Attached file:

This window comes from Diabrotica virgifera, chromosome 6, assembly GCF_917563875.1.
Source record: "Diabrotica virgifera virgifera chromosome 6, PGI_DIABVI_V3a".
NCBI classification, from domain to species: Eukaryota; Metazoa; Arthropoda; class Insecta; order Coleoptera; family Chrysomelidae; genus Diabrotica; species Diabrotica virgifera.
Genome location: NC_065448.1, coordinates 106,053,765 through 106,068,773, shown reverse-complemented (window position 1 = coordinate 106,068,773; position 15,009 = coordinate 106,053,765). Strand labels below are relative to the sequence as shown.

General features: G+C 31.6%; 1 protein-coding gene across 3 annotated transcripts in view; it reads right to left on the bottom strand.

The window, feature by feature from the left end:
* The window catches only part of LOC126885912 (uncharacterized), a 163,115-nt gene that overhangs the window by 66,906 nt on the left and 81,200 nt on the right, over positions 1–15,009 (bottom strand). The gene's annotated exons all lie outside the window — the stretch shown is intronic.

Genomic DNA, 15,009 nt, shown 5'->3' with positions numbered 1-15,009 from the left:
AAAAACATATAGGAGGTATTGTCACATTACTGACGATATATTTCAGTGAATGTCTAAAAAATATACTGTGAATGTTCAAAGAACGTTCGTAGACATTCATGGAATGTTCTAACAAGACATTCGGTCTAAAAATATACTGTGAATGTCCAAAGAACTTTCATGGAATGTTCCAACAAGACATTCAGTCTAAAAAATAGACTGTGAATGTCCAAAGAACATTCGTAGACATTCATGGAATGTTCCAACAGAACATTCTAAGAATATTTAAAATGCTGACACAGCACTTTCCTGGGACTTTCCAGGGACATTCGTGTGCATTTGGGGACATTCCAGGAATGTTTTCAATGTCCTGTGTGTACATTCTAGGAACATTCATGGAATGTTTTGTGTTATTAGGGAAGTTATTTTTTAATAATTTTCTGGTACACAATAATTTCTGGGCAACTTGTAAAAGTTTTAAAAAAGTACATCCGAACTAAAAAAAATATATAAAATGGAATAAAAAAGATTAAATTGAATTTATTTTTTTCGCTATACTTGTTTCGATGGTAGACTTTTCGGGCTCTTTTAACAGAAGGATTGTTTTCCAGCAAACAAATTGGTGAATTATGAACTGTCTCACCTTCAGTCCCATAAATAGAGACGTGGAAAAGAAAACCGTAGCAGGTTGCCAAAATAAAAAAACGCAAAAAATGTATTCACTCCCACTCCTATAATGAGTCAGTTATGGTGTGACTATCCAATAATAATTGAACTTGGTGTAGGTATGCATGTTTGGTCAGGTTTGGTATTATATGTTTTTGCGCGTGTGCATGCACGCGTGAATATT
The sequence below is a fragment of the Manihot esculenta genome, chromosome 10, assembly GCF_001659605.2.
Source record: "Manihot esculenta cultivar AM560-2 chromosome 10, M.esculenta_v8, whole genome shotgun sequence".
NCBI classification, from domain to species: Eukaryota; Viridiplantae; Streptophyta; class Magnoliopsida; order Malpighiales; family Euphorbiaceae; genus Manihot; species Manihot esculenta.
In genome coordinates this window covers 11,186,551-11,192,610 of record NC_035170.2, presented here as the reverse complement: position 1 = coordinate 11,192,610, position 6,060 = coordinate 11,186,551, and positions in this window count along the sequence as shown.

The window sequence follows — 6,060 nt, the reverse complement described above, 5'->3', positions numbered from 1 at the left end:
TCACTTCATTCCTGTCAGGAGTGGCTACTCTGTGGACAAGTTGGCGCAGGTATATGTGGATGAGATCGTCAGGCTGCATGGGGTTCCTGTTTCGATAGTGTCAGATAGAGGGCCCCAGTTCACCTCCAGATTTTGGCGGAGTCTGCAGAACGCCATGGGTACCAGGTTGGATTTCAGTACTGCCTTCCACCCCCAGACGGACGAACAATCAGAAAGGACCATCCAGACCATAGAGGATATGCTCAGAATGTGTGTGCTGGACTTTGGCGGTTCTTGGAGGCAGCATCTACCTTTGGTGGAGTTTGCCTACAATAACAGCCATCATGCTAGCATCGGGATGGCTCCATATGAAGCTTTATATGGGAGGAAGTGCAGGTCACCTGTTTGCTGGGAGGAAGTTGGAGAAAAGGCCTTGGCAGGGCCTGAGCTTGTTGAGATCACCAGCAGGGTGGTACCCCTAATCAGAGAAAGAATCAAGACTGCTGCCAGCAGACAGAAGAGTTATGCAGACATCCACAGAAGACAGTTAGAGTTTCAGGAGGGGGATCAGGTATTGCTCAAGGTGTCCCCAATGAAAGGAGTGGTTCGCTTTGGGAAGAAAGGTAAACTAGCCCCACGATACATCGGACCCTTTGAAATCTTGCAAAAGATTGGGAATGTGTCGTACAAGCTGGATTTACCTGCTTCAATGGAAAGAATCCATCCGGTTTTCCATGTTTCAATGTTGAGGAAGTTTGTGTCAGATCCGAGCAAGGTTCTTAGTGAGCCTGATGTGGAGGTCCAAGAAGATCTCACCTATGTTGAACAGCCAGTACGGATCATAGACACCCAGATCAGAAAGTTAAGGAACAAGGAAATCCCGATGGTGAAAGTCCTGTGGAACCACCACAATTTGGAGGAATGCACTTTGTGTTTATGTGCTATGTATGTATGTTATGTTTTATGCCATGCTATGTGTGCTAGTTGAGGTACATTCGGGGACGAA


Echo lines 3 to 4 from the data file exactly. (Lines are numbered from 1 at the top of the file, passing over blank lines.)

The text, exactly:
NCBI classification, from domain to species: Eukaryota; Metazoa; Arthropoda; class Insecta; order Coleoptera; family Chrysomelidae; genus Diabrotica; species Diabrotica virgifera.
Genome location: NC_065448.1, coordinates 106,053,765 through 106,068,773, shown reverse-complemented (window position 1 = coordinate 106,068,773; position 15,009 = coordinate 106,053,765). Strand labels below are relative to the sequence as shown.